Thursday, January 21, 2010

Still with me?

I know my screenwriting posts are perceived by some as discouraging. I have no doubt that this blog would be MUCH more popular if it were the super-positive kind, telling people that we're all special snowflakes, that anybody can be a writer, that talent and hard work are irrelevant and all you need are some "ideas," a positive attitude, a little networking, and a fervent belief in "The Secret."

But this blog isn't for those people who think writing is an easy ticket to a quick buck, or that Walter Mitty-esque daydreaming will magically result in impressive accomplishments. This blog is for the people who are serious about writing and want an unvarnished picture of what they're up against, so they can be fully prepared (and, hopefully, triumph against the odds).

When I started out, pretty much the only information you could find about the business of screenwriting came from so-called "gurus" who would tell aspiring writers whatever nonsense they wanted to hear, in the hopes that the aspirants would buy some simplistic "how to write and sell your screenplay" book/course/etc. Nobody who wants your money is going to tell you that the only way to write and sell a screenplay is by putting in many years of grueling work...any more than a diet-book guru is going to tell you that the only way to get in shape is by eating healthy food and exercising consistently, or a "get rich" guru is going to tell you that very hard work and careful saving is the only way for a regular Joe to become a millionaire.

The one exception to all the screenwriting hype was the excellent site, run by A-list screenwriters Ted Elliot and Terry Rossio. My favorite column was a slightly tongue-in-cheek piece by Terry Rossio called "Throw in the Towel." Read it; he's certainly a much better (and funnier) writer than I am.

I think I'd be doing the serious aspiring screenwriter a disservice if I didn't paint an accurate picture of the overwhelming difficulty of this endeavor. But please understand that I'm not saying these things to be discouraging! I'm saying them because I want you -- the person who is really serious about doing this -- to succeed. In any difficult pursuit, you need to know how high the bar is set and what obstacles you'll likely face, so you can plan your strategy. Because screenwriting looks so deceptively easy from the outside, a lot of aspirants become frustrated when they try to break in without a clear strategy and solid preparation, and they run smack into a brick wall they didn't even know was there.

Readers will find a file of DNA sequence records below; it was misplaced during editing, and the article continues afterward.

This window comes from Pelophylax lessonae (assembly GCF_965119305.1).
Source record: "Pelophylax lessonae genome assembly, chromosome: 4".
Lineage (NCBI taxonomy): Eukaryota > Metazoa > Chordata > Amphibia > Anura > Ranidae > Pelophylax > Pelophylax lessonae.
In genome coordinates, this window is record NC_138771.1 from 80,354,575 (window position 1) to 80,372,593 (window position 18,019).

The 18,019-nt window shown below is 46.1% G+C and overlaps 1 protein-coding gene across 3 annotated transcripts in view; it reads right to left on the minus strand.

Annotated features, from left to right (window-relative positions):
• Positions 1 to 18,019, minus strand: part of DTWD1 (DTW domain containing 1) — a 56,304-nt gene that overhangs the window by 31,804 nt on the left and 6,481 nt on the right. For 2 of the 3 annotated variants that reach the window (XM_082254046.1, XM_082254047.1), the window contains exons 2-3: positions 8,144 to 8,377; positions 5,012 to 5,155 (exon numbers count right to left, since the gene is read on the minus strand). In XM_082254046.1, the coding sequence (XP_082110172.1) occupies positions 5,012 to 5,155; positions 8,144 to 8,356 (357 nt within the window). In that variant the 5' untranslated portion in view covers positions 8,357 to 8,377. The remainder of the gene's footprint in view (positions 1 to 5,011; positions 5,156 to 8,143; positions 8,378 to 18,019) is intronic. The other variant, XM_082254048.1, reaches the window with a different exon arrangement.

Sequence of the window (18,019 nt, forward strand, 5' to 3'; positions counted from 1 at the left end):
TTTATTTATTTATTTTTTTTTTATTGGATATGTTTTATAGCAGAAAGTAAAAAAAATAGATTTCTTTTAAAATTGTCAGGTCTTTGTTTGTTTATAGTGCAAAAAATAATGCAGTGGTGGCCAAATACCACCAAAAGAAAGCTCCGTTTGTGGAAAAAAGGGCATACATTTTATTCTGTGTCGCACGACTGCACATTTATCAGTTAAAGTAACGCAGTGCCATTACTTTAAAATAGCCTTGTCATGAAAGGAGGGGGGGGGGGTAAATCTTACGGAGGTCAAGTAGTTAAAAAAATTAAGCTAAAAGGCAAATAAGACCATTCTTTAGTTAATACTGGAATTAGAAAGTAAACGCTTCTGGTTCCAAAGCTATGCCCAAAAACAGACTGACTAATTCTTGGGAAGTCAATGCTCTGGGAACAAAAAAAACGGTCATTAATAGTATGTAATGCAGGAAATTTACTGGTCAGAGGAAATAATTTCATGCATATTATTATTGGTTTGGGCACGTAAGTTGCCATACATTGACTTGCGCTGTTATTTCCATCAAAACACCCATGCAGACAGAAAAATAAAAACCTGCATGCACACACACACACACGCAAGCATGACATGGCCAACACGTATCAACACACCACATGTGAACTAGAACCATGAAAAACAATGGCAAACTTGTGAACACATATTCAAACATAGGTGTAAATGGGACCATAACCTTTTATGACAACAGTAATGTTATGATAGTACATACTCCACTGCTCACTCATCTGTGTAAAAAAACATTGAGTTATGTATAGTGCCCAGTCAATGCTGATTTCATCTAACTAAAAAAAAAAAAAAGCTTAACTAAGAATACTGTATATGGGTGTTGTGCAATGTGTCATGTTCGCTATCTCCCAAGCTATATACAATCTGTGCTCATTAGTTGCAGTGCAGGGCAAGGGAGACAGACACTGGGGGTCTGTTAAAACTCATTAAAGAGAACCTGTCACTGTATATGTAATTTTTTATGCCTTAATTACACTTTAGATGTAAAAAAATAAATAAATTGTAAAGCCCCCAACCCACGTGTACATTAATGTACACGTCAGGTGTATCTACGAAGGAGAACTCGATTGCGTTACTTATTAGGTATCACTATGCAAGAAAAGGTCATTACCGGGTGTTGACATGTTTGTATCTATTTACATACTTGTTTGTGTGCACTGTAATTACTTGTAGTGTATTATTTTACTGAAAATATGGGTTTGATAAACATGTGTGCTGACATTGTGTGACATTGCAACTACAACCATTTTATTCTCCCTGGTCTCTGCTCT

There's a difference between telling someone their dream will be difficult to achieve, and telling them it's impossible. If you've read all my posts about how long and hard you'll have to work, how much you'll have to sacrifice, how much stupidity and ignorance you'll have to endure, and how (even when you finally succeed) you'll still be underpaid and under-appreciated, and you're still here, saying "fine, bring it on, I'm tough, I can totally handle that," then I have great hopes for you. Because talent can only take you so far; you need to be a fighter, too.

And here you are: Unflinching. Determined.

Knock 'em dead, fighter.


  1. I had read "Throw in the Towel" after a week of reading all of Rossio's articles last year, and it damn near brought me to tears. It's so long, didn't know where it would end.

    I've never seen or been involved in a more subjective craft, where so many have something to sell you (even if they have no credentials), that had such terrible odds, and was full of throngs of disillusioned people debating useless issues on blogs.

    In the same, there are generous individuals like you and Rossio sharing info, free of charge, so that's cool.

  2. Re: "throngs of disillusioned people debating useless issues"

    So, so true. Honestly, this is why I don't visit screenwriting bulletin boards any more. For me, nothing sucks the joy and enthusiasm from writing more than the rancor and ignorance of sites like those.

    In my observation, the people who know it's a subjective craft with terrible odds fare better psychologically, and end up having a better chance at success. Conversely, it's the people who see a few bad movies and decide, "Hey, if that crap sells then screenwriting must be easy money! I'm gonna crank out a script and make a million bucks!" -- those are the people who freak out when their early efforts fail to sell. Rather then reassess their assumptions about how "easy" it all is, they take to ranting on bulletin boards about how it's obviously just a crapshoot, or all just nepotism, or all just...well, everything except a hard craft and a complicated business! :-)